This 2016 video is the trailer of the film EXHIBITION ON SCREEN – The Curious World of Hieronymus Bosch.
It says about itself:
Who was Hieronymus Bosch? Why do his strange and fantastical paintings resonate with art lovers now more than ever? How does he bridge the medieval and Renaissance worlds? Where did his unconventional and timeless creations come from? Discover the answers to these questions and more with this remarkable new film from EXHIBITION ON SCREEN.
The Curious World of Hieronymus Bosch features the critically acclaimed exhibition ‘Visions of a Genius’ at the Noordbrabants Museum in the southern Netherlands, which brought the majority of Bosch’s paintings and drawings together for the first time to his home town of ‘s-Hertogenbosch and attracted almost half a million art lovers from all over the world.
With his fascinating life revealed plus the details and stories within his works seen like never before, don’t miss this cinematic exploration of a great creative genius.
I went to see this film on 17 December 2016.
An earlier film, Jheronimus Bosch, Touched by the devil, had as its main theme the complex preparations for having the exhibition to commemorate the 500th anniversary of the death of the painter in the North Brabant Museum in Den Bosch, the city where he was born and worked.
The new film was finished after the exhibition in Den Bosch. It shows images of the paintings, drawings and spectators in the museum. And images of Bosch’s works, sometimes zooming in on details. Or scans, showing that Bosch sometimes painted over parts of earlier versions.
Art experts explain in the film what, according to them, Bosch meant to say in his works. He must have been an avid reader, as some of his work is based on texts and pictures from books. The interviewees point out allusions to Biblical stories or medieval traditions which are not obvious to 21st-century spectators. However, what Bosch really meant is a more complex issue than becomes apparent in the film.
We know more or less which art is by Bosch. We know something about his life from Den Bosch city records. However, we don’t really know about the connections between his life and his work.
There are not any writings by Bosch about how he saw his work.
Well, maybe there is one: a sentence in Latin above a drawing, about innovating oneself being better than relying on other people’s innovations. Is that Latin sentence by Bosch? We don’t know. We don’t know Hieronymus Bosch’s handwriting.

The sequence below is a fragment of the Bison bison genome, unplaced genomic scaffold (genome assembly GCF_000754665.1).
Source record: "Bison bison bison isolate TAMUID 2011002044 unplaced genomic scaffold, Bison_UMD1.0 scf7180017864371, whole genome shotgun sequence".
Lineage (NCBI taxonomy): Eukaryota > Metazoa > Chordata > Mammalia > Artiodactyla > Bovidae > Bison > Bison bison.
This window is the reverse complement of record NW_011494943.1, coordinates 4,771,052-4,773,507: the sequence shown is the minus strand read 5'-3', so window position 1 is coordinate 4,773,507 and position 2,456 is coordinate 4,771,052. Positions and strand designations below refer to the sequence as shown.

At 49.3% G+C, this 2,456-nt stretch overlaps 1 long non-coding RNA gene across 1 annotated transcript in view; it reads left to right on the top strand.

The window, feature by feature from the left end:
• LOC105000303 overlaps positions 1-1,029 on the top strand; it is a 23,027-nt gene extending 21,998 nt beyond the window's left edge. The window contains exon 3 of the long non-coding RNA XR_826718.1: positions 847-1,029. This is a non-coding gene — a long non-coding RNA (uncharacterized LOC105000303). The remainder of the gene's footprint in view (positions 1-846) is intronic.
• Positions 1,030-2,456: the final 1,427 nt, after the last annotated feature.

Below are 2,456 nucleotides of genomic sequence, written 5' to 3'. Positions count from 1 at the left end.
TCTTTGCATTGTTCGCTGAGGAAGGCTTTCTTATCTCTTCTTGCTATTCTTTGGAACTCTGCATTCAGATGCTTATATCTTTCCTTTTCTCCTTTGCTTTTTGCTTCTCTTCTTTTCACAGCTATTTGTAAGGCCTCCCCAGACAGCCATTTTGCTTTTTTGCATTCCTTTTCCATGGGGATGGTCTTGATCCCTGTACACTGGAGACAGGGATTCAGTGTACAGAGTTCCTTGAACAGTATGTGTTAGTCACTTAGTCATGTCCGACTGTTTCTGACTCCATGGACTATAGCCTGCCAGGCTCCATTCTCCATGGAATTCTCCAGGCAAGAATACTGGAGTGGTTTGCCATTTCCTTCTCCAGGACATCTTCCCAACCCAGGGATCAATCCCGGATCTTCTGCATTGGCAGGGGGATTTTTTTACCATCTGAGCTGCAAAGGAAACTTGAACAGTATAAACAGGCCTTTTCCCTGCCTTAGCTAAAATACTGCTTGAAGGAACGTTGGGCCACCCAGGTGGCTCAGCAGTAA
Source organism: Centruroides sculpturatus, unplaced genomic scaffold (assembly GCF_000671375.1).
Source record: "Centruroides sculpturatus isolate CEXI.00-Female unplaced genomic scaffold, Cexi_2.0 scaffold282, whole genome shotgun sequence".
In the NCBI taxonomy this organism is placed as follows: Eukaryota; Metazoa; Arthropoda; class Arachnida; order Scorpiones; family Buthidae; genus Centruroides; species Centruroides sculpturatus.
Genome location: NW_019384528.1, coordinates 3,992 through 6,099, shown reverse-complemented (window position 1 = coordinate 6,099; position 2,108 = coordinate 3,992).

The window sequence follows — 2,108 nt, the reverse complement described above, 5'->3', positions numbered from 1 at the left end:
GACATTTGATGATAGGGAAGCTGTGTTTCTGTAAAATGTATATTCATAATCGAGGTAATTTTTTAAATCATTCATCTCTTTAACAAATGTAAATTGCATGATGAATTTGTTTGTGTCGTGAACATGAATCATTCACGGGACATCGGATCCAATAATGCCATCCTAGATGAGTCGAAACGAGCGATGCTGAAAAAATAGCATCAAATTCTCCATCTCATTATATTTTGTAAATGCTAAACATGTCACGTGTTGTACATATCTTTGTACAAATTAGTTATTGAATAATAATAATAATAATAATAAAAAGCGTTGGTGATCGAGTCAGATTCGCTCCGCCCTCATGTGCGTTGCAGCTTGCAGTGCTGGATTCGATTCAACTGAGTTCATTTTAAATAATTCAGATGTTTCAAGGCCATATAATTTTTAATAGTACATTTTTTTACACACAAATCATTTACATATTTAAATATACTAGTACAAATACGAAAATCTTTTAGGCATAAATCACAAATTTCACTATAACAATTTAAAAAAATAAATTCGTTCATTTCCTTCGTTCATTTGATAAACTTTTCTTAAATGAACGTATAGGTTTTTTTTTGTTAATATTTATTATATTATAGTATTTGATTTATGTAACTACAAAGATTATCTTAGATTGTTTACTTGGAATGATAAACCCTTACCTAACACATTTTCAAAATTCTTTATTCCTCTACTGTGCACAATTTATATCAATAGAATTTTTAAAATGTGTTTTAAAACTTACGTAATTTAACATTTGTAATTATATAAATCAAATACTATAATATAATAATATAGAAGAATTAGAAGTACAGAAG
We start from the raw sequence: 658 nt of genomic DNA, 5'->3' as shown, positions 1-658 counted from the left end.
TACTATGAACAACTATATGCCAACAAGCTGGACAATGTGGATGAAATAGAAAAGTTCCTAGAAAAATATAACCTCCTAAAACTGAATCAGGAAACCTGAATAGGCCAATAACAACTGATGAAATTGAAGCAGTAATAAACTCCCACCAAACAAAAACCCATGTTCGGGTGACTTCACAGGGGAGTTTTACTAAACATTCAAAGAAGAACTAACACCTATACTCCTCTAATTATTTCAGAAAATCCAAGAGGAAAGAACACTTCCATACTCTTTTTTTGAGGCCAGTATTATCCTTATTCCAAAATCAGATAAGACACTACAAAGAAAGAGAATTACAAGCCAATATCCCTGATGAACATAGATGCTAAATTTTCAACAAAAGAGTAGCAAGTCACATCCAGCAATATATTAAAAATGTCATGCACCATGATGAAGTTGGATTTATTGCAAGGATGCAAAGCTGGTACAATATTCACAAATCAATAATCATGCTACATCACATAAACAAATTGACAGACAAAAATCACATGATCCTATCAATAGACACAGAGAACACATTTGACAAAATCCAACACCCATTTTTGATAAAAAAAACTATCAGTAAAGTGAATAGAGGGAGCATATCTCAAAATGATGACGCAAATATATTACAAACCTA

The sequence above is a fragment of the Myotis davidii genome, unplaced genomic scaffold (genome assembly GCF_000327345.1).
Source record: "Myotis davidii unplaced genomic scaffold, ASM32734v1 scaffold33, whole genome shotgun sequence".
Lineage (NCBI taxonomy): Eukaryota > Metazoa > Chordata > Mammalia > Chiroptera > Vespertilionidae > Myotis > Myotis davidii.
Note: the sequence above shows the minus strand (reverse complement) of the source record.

The film says that Bosch was an innovator compared to the late medieval artistic status quo, as he introduced phantasy into his work. They might have said as well that he was one of the first artists to depict common people; not just Jesus, angels and people at the top of political or church hierarchies.
The film does say that Bosch lived in turbulent times, but does not dwell extensively upon that.
Alan Woods points out that Bosch’s turbulent times reflect in his art. One year after Bosch died, Martin Luther started the religious Reformation. Already before that, the stability of feudal society had been undermined: by the Black Death plague, by wars, by persecution of ‘witches’, by the rise of the urban bourgeoisie which eventually became rivals of the nobility and Roman Catholic clergy ruling classes.
Woods writes that Bosch sharply criticized the powers that be. Bosch’s art says that in choosing between good, leading to paradise, and evil, leading to hell, also many religious and political authorities choose evil and should burn in hell. Among his many depictions of priests, monks and nuns, not one shows these religious people in a favourable light.
This detail of the right panel of Bosch’s Garden of earthly delights shows a nun with a pig’s body. On the left of the detail is a being, half fantasy animal, half noble knight. A criticism on behalf of the urban bourgeoisie to which Bosch belonged, of the aristocratic and clerical ruling classes?
Bosch’s Hay Wain, as the film The Curious World of Hieronymus Bosch says, depicts greedy people on the way to hell. It does mention that the pope, the emperor of the Holy Roman Empire and kings are among these sinners. But it does not say that Bosch may criticize the clerical and secular powers that be in that.
The film shows Bosch’s painting The Ship of Fools, and comments on it. The film says that people boarding the ship of fools will sail to hell. However, a monk and nuns are prominent passengers on the ship. The film does not comment on that.
The art experts in the film give the impression that Bosch was part of the social and religious establishment. That an art critic of Rupert Murdoch‘s daily The Times says so in the film could more or less be expected. It is a pity that other interviewees don’t examine arguments for the theory, unnamed in the film, that Bosch was a critic of the establishment.
Nevertheless, an interesting film, worth seeing.